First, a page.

Whether requested or not, you are at liberty to make gifts and memorial donations in memory of the deceased. Uniontown Library, for example, will take donations and then purchase books of a subject matter of interest to the deceased, and then place a sticker noting in whose memory the book was purchased and also make mention of the person who made the donation in the deceased name for this purpose. In most cases, the family is notified of the gifts by personal note from those that received the gift, if the done is a charity or other organization. The donor typically provides the family's name to the charity. Even if you don't make a gift, a note or card to the deceased's family expressing your thoughts of the deceased is a welcome gesture, especially if you weren't able to attend the funeral.
The funeral provides an opportunity for the survivors to express their love and respect for the life of the loved one that has passed on. It is also an opportunity to face the reality of the crisis the death presents. Through the funeral, the bereaved take that first step toward emotional adjustment to their loss.
Any person the family deems appropriate may be asked to serve as pallbearers. The funeral director will secure pallbearers if requested to do so by the family. This is another role of honor, and selecting pallbearers should be done with appropriate discretion.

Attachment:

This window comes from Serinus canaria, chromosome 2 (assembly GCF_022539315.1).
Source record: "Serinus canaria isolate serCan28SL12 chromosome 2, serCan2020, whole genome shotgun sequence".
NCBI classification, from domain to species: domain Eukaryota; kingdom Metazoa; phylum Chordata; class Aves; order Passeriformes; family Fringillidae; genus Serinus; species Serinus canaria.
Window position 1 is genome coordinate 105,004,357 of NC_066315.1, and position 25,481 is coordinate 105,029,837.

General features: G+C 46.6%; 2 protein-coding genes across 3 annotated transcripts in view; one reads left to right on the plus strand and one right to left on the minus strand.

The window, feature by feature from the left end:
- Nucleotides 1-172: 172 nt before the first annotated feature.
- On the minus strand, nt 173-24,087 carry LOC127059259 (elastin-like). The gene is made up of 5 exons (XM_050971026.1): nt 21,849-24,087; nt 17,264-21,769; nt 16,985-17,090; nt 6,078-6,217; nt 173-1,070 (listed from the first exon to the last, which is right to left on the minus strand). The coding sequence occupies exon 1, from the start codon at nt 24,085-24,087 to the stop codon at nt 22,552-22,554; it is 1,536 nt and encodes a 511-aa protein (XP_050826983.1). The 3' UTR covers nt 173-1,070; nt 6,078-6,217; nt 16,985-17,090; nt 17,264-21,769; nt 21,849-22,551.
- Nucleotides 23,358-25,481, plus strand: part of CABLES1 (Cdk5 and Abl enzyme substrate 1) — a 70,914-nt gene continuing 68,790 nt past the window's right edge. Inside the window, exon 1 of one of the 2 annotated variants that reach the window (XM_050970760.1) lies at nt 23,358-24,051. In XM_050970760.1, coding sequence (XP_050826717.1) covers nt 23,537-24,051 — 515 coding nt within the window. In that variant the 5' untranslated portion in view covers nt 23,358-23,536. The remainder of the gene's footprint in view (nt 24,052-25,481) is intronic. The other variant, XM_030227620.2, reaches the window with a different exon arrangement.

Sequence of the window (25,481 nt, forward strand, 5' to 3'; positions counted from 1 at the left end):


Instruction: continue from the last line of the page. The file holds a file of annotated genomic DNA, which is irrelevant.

When the deceased has been active in the community, the family may wish to honor additional individuals by asking them to serve as honorary pallbearers. This is an excellent way to honor additional members of a large family or other associates of the deceased. Honorary pallbearers do not actively carry the casket.
When the funeral ceremony and the burial are both held within the local area, friends and relatives might accompany the family to the cemetery. The procession is formed at the funeral home or place of worship. Standard traffic regulations and procedures to follow while driving in a funeral procession include displaying a flag we will provide, turning on your headlights, and following close behind the car in front of you in the procession, even through red lights and stop signs. In many cases, we are able to provide a police escort on the day of the funeral to lead the funeral procession and halt traffic when appropriate.